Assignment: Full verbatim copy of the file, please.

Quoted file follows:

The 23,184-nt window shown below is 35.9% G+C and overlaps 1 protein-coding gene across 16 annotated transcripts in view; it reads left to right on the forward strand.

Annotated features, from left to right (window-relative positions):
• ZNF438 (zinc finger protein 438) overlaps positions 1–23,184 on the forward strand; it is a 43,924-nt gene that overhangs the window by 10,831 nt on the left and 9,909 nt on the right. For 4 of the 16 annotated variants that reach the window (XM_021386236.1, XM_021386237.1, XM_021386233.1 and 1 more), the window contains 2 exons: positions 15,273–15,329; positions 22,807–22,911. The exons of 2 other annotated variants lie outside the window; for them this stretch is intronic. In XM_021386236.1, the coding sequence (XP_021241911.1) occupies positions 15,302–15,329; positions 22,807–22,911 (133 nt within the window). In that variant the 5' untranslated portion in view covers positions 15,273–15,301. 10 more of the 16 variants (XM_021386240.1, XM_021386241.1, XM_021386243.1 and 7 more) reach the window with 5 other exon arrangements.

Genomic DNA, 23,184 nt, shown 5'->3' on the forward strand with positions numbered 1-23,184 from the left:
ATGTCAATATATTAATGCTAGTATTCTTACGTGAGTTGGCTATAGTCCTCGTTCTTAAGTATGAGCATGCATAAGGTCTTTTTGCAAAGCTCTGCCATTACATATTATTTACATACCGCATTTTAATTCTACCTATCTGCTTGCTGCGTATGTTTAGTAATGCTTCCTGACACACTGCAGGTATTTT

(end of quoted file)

The 23,184-nt window shown below is 35.9% G+C and overlaps 1 protein-coding gene across 16 annotated transcripts in view; it reads left to right on the forward strand.

Annotated features, from left to right (window-relative positions):
• ZNF438 (zinc finger protein 438) overlaps positions 1–23,184 on the forward strand; it is a 43,924-nt gene that overhangs the window by 10,831 nt on the left and 9,909 nt on the right. For 4 of the 16 annotated variants that reach the window (XM_021386236.1, XM_021386237.1, XM_021386233.1 and 1 more), the window contains 2 exons: positions 15,273–15,329; positions 22,807–22,911. The exons of 2 other annotated variants lie outside the window; for them this stretch is intronic. In XM_021386236.1, the coding sequence (XP_021241911.1) occupies positions 15,302–15,329; positions 22,807–22,911 (133 nt within the window). In that variant the 5' untranslated portion in view covers positions 15,273–15,301. 10 more of the 16 variants (XM_021386240.1, XM_021386241.1, XM_021386243.1 and 7 more) reach the window with 5 other exon arrangements.

Genomic DNA, 23,184 nt, shown 5'->3' on the forward strand with positions numbered 1-23,184 from the left:
ATGTCAATATATTAATGCTAGTATTCTTACGTGAGTTGGCTATAGTCCTCGTTCTTAAGTATGAGCATGCATAAGGTCTTTTTGCAAAGCTCTGCCATTACATATTATTTACATACCGCATTTTAATTCTACCTATCTGCTTGCTGCGTATGTTTAGTAATGCTTCCTGACACACTGCAGGTATTTT